graphic A bias toward people over capital investments, no matter what the ROI

We have included a link (above) to the article in case you were interested to read more.

His conclusions stated the following: "The war between capitalism and socialism is over, and capitalism won because it's a superior approach. Now is the time to pass that message along to the numerous junior psychologists, former teachers and social workers in human resources that just haven't heard the message yet. Incidentally, these are also the individuals that fight the use of technology, ROI and metrics in human resources because they feel that they 'dehumanize' people in the people function."

And further: "If your goal is to increase your company's people productivity through the effective use of human resources tools and strategies, it's time to change the DNA of human resources. It's time to change human resources so that it focuses on top performers and ensures that it spends most of its time and budget on high-ROI activities. In brief, it's time for human resources to become a profit center."

It seems the workforce.com received quite a large number of animated responses regarding this article. We appreciate their continued contributions of interesting and probing articles about Human Resources issues.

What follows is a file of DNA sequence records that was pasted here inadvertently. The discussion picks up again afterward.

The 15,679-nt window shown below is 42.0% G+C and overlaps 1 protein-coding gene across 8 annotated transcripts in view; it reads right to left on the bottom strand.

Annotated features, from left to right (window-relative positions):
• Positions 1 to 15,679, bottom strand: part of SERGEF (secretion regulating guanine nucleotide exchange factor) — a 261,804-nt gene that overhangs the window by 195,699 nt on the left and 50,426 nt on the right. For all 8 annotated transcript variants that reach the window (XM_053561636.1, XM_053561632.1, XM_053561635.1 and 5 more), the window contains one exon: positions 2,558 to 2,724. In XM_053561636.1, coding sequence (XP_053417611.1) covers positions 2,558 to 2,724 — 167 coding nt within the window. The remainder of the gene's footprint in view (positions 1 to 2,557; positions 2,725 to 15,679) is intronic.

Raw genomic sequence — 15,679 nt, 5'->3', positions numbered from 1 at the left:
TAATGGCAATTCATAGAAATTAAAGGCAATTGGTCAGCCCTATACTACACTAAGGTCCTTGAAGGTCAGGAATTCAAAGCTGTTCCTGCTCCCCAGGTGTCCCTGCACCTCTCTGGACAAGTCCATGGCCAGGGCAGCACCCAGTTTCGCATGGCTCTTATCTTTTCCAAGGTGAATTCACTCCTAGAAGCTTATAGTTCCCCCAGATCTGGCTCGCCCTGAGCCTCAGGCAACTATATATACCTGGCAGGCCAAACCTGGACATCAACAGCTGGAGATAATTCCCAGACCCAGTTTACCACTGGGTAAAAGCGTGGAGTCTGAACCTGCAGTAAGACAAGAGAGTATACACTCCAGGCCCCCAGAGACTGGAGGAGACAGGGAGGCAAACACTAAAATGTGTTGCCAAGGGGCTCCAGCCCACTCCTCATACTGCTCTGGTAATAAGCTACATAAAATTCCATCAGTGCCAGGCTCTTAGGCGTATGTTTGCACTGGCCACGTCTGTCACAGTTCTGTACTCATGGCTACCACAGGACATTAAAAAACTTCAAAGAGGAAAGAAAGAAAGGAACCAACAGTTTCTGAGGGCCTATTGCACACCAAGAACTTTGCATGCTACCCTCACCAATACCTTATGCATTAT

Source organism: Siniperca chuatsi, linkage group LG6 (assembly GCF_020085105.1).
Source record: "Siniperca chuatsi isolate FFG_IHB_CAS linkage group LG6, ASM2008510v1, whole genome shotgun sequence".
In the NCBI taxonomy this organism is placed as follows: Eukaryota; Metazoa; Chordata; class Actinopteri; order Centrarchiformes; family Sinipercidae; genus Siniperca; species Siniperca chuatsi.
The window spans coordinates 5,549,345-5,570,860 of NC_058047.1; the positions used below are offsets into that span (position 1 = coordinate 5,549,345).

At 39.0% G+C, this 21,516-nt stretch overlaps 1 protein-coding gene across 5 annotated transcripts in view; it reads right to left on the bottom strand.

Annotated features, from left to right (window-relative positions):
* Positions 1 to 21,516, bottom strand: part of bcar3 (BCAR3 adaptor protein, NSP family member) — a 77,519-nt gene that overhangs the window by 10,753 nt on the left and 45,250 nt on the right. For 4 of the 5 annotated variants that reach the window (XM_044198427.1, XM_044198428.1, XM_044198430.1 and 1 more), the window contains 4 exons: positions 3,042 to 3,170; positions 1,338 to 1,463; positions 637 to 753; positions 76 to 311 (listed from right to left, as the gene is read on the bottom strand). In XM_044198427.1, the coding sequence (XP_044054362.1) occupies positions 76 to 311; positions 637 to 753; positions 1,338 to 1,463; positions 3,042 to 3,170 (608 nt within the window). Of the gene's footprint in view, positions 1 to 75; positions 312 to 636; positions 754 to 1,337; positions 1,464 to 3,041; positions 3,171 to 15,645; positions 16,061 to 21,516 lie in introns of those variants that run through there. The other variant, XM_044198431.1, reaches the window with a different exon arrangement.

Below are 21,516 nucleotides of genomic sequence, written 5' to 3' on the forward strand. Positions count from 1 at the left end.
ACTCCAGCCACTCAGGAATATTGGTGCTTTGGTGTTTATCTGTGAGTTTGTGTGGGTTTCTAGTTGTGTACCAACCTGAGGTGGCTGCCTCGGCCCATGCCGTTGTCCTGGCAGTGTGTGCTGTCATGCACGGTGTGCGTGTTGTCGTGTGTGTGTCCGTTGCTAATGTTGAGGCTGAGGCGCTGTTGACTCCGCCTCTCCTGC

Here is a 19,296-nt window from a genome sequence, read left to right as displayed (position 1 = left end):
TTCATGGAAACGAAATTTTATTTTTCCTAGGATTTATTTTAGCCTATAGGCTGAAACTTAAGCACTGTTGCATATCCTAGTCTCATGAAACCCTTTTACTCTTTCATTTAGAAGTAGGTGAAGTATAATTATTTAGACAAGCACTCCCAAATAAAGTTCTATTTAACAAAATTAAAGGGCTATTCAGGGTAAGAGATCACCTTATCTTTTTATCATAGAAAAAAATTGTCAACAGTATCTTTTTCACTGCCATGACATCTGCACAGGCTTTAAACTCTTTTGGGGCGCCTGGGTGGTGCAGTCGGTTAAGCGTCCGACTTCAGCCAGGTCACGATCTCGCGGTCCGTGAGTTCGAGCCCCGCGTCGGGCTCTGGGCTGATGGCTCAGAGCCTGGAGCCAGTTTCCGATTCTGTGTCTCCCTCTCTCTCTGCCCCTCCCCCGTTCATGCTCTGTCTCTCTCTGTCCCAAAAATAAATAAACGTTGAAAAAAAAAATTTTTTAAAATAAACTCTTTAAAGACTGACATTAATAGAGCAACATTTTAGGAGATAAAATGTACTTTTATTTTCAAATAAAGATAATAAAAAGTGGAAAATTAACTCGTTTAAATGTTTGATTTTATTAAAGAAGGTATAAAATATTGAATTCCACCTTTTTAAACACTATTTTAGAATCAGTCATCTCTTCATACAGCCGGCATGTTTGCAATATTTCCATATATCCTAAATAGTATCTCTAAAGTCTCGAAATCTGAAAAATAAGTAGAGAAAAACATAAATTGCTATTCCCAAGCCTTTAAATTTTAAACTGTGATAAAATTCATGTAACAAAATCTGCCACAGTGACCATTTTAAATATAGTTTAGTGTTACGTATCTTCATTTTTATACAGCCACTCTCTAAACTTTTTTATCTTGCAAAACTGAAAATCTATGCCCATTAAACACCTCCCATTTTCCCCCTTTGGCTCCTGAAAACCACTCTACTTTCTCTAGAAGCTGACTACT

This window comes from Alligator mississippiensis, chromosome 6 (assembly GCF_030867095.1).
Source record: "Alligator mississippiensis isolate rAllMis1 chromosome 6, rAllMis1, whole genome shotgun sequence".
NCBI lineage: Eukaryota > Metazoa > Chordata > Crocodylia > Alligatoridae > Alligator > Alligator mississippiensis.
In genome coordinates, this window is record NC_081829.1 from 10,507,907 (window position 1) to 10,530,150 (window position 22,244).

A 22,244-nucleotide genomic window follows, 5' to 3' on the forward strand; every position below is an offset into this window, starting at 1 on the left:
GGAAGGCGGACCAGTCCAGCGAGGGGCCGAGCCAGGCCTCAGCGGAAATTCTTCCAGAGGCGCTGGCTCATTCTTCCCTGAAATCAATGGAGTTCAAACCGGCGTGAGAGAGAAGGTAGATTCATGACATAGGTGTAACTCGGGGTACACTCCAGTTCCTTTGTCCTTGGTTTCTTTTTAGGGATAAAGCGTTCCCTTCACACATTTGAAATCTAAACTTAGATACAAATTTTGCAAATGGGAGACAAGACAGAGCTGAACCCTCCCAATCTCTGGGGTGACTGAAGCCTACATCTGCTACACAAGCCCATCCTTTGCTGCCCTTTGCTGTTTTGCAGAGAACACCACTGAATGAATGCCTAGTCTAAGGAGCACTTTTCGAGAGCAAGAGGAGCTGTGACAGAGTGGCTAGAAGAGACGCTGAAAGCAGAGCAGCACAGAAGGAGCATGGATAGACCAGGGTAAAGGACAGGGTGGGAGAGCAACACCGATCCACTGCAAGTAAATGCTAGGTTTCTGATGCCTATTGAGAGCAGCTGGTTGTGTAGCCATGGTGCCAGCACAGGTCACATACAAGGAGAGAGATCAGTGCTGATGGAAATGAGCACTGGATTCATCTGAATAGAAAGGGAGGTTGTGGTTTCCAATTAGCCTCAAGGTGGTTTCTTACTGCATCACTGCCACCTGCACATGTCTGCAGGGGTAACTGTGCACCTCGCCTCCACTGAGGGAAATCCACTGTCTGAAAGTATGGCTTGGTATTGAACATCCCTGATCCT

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Checkmark Graphic Company Portals Coming Of Age

The term "Portal" is often used interchangeably with corporate intranet. However newer and more evolved portals used by companies are a significant improvement over intranets.

Intranets often offer the same general information to all employees and are a "one size fits all" type solution to dispensing information. The more advanced portals are tailored to individual employees and can offer a real-time information flow that goes in both directions.

For example some newer portals offer internal company communications, employee's personnel records, access to training programs, job-performance rankings, benefits updates and personalized plug-ins to search engines.

Over the last year there has been a surge in corporate spending on employee portals and intranet systems as HR executives are seeing that portals can be a vital strategic piece of their human capital management systems.